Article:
I’ve lost count of the number of times I’ve heard this question asked on television or radio in the last week or so.

The consensus seems to be that it will. From a disabled person’s point of view, I’m sure the Games have inspired people to want to experience sport and aspire to be taking part in Brazil in 2016, or at other future Paralympic Games. Hopefully, for others, it’s made them aware of more sports they can do just for fun. Let’s hope sufficient legacy funding exists to ensure facilities and coaches exist near their homes so both of these are achievable.

As for non-disabled people, I feel it is easy to say their attitude has changed while disability sport is I the public eye, but how will it change? What will people do differently? What impact will a presumed change of attitude have a month from now, in 6 months or in a year’s time?

I can’t see the momentum being sustained as much as I’d like, but I hope I’m proved wrong. There has never been a greater opportunity to capitalise on the events of the last couple of weeks to make a lasting difference.

Let me suggest a few areas I’d like to see a difference:

  • Will owners/managers of pubs, restaurants, cafes, etc take a close look at their premises and the service they offer, ensuring they welcome disabled customers in the same way as others?
  • Will members of the public spot what needs improving in places they visit and make recommendations to owners and managers?
  • Will people refrain from abusing blue badge parking permits or parking in bays designated for disabled parking?
  • Will refuge collectors and residents stop leaving bins in the middle of footpaths, causing obstructions to wheelchair users, people with sight or mobility impairments as well as parents pushing buggies and prams?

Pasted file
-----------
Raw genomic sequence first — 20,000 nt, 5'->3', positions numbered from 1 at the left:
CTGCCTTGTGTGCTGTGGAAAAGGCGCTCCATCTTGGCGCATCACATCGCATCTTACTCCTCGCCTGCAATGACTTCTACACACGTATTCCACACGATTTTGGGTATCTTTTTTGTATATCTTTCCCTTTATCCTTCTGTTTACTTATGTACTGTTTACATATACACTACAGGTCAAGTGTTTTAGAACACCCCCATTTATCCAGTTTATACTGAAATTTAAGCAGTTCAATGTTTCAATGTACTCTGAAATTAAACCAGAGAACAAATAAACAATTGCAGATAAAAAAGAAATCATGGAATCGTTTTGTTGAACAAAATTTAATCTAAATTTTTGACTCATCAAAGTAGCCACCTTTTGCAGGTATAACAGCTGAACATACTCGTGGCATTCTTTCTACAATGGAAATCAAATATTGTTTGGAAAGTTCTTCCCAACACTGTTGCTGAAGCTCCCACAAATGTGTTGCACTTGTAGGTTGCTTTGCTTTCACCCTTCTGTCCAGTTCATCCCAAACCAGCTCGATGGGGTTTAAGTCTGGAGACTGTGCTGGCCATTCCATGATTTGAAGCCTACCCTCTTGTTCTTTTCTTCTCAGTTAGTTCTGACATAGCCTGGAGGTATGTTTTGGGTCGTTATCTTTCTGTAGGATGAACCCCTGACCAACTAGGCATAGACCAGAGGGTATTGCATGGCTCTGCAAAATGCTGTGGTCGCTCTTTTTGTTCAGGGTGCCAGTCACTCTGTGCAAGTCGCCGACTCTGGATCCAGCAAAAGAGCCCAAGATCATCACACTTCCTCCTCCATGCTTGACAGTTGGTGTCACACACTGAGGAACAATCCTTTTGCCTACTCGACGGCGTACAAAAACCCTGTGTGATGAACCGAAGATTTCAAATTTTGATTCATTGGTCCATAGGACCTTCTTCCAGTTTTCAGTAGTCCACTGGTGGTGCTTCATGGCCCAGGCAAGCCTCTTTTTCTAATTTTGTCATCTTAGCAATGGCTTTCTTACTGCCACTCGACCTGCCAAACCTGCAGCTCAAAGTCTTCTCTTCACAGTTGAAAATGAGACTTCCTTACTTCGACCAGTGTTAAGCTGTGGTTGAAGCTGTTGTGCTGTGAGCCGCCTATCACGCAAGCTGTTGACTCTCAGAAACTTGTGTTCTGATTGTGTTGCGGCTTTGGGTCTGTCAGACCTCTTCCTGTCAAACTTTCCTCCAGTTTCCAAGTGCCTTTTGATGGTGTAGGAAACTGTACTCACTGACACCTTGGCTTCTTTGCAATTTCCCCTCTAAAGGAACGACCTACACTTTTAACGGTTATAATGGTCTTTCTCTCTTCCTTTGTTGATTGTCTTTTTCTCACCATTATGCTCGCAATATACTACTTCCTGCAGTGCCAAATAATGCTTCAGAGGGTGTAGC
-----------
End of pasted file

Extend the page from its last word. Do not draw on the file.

• Will the Government review their plans to close Remploy factories?
  • Will Nexus and Tyne & Wear Metro find a way to allow mobility scooter users to travel safely on the system? They have been banned since a couple of accidents in 2008. I have what I believe to be a practical solution, so I hope they’ll contact me to find out more.
  • Will business executives, council leaders and officials as well film, TV and radio celebrities volunteer to spend a day in a wheelchair doing their normal activities on 1st March 2013, the date of the sixth International Wheelchair Day?
  • Will people consider attending classes through their work or at further education establishments to learn more about the issues affecting disabled people and how they can help to make their lives easier?

I could make this list much longer, but hopefully I’ve made my point.

I fear the answer will be “No” for the vast majority of people once we get back into a normal, post-Paralympics routine. If that is the case, then attitudes won’t have changed. The Paralympics will have been a great success for many reasons, but the promised legacy will be short lived.  I sincerely hope I’m wrong.